It’s no small secret why more than 10 million people visit the Great Smoky Mountains National Park each year. Our area of Appalachia has some of the most beautiful mountains, rivers, waterfalls, and views in the world—and we don’t think we’re being biased. While the Smokies, the Blue Ridge, and areas in between see carloads of visitors throughout the warm months, there’s something truly magical about fall.
Due to the latitude, elevation, and biodiversity, Western North Carolina sees one of the longest and most colorful leaf seasons in the world. People come from all over to drive the Blue Ridge Parkway and see local sights. But why stay in the car when there are so many wonderful spots to fully immerse yourself in the local environment? As experts in the region, our Beverly-Hanks associates are well versed in local hiking hotspots.
We asked them: Where are the best hiking trails in the region to view WNC’s beautiful fall colors?
Black Balsam Knob | Photo Karen Bosse
Moore Cove features a bridal veil fall at the end of the trail. Just off US 276 in Pisgah National Forest, it is less than a mile’s hike to the back of this lovely cove.
Shining Rock Wilderness is a protected wilderness area of over 18,000 acres, which makes it the largest wilderness area in North Carolina. While these hikes are difficult, they are well worth the effort! There are three main access points, but the trailhead located in the Daniel Boone Boy Scout Camp off of NC 215 provides the nearest access to the summit of Cold Mountain. A good trail map is strongly advised.
Boogerman Loop in the Cataloochee Valley is an approximately seven-mile loop trail with rustic bridge crossings over Caldwell Fork. Groves of “old growth” poplar trees and remnants of old settlements take you back in time. Finish up in the afternoon by watching the elk, which were reintroduced to the valley in 2001. Just beware of the Boogerman!
UNC Asheville’s [Chestnut Ridge] observatory trail is a super accessible, easy hike with some amazing views of downtown Asheville and the surrounding mountain ranges. From Broadway, take Campus Drive all the way to the top and park at the intersection of Lookout Road by the entrance gate. Hike along Nut Hill Road to reach the “Lookout Observatory” or jut into the woods and enjoy one of the wooded trail hikes to the top.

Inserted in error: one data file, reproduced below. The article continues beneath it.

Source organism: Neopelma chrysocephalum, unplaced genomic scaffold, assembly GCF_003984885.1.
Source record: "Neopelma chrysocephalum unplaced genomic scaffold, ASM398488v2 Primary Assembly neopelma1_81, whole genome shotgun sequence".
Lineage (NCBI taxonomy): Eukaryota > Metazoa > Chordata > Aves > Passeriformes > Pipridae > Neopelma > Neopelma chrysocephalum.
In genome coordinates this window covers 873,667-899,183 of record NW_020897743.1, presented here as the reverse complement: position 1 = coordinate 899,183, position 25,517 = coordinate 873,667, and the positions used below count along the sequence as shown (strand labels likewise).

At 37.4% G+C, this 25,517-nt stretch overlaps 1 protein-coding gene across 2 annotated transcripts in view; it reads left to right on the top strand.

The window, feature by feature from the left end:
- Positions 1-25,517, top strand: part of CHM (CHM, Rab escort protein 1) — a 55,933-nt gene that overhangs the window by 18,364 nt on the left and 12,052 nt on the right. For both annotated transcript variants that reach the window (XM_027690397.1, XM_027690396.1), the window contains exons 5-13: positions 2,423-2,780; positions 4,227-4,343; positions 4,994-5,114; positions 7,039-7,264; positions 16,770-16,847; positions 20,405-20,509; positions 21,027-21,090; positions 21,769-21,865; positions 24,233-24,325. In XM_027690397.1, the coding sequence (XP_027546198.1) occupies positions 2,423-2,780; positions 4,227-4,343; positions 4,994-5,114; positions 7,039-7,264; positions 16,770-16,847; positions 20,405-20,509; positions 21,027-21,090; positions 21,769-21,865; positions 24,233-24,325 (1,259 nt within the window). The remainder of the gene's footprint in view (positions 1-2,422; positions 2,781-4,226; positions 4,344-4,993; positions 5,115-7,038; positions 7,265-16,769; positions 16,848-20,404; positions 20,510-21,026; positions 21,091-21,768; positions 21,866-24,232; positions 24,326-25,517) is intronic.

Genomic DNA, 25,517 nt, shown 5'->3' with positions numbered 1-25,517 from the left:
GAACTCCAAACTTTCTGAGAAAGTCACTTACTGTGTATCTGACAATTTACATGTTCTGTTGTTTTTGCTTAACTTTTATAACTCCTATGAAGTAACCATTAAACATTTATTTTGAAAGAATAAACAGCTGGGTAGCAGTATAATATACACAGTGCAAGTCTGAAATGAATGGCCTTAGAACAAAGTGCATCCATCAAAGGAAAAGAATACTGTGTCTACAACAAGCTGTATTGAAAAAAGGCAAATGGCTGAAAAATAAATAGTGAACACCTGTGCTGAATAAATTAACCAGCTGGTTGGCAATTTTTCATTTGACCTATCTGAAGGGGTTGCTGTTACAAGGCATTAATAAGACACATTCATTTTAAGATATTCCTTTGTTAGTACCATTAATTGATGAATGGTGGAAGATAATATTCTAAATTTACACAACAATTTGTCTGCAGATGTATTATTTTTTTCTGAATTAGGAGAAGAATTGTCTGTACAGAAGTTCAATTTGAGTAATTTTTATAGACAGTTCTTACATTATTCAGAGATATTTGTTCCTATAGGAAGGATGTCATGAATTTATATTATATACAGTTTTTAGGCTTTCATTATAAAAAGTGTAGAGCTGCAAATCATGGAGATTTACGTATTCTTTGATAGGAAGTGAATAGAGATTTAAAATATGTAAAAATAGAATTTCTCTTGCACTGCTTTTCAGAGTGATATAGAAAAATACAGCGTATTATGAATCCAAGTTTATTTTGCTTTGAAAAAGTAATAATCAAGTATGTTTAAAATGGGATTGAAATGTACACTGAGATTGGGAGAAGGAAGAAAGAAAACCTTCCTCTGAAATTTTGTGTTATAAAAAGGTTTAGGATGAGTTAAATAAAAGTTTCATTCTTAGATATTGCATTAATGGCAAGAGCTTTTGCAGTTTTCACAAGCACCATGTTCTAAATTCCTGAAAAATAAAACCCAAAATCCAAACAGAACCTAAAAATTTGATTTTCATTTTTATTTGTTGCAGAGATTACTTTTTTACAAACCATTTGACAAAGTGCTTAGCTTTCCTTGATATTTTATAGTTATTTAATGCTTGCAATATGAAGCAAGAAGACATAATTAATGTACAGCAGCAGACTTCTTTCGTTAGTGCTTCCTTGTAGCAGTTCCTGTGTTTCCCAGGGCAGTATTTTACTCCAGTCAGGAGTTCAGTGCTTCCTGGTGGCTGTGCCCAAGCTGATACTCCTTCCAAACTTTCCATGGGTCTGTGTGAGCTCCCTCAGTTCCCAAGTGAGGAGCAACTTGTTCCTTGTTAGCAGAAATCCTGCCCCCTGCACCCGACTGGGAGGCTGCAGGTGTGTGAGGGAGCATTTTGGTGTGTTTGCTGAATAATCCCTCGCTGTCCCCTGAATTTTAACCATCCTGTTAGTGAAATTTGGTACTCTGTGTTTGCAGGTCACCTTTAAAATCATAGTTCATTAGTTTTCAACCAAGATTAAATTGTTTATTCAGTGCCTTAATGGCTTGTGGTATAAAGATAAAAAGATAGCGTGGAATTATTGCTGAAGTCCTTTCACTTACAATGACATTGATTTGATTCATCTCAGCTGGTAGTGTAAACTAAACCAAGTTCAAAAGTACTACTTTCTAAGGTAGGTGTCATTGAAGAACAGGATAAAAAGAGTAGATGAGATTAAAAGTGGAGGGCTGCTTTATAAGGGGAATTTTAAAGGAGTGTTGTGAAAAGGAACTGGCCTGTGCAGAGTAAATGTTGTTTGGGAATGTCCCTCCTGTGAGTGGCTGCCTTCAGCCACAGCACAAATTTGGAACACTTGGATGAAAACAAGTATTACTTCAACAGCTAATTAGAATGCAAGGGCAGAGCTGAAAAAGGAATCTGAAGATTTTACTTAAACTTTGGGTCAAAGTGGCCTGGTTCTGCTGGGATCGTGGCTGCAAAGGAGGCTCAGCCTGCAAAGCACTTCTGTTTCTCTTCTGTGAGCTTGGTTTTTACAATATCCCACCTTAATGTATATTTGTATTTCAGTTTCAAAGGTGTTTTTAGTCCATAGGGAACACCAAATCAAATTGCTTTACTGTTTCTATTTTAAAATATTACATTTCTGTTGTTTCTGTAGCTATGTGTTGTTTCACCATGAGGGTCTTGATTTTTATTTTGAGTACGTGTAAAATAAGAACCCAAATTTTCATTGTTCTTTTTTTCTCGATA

I recommend Graveyard Fields off the Blue Ridge Parkway (milepost 418.8). It has two waterfalls and is surrounded by the 6,000-foot peaks of the Blue Ridge Mountains. The area got its name years ago from the tree stumps and surrounding trees that looked like grave stones in a graveyard setting. Awesome colors—bring your camera!
Graveyard Fields | Photo Renee Miller
One of my favorite places to hike in the fall is right here in Fairview at Drovers Road Preserve.
I love walking beneath a canopied tunnel of old growth rhododendron and seeing the sunlight dance on the clear little creek while breathing in the cool freshness of the earth. Then when the trail opens up to the beautiful expansive view of our mountains, I am inspired to stop for a few moments and breathe in this wonderful feeling that can be felt almost anywhere in these mountains we call home. Once again, I am refreshed and remember why I love living here! Join me on October 22 for a hike in Drovers Road Preserve. The community will be open to share the beauty of a hike on the trails on Sunday from 1:00–4:00pm.
My favorite hike anytime is Black Balsam Knob, but especially in fall. The 360-degree view from up high is stellar when the foliage is in full splendor and the sky is clear blue!
One of the best things about living in WNC is that within one hour’s time, you can enjoy a beautiful fall hike in a wide variety of locations! I love loading up my two dogs to hike one of the many wooded trails of Montreat in Black Mountain.
One of the best fall hikes that I’ve discovered is at the Black Balsam Knob area off the Blue Ridge Parkway near Pisgah Forest. The 360-degree views are phenomenal, in addition to a landscape filled with natural wildflowers and native plants and fruits. There is also paved parking in the area.
I love Craggy Gardens on the Blue Ridge Parkway because of the amazing views! It is a short hike, so if you want something longer and more challenging, hike to Hawksbill Rock, which is 1.3 miles off the Mountains-to-Sea Trail in the picnic area of Craggy Gardens. Hans and Hazel, my labrador retrievers, love these hikes.
Graveyard Fields | Photo Diana Brock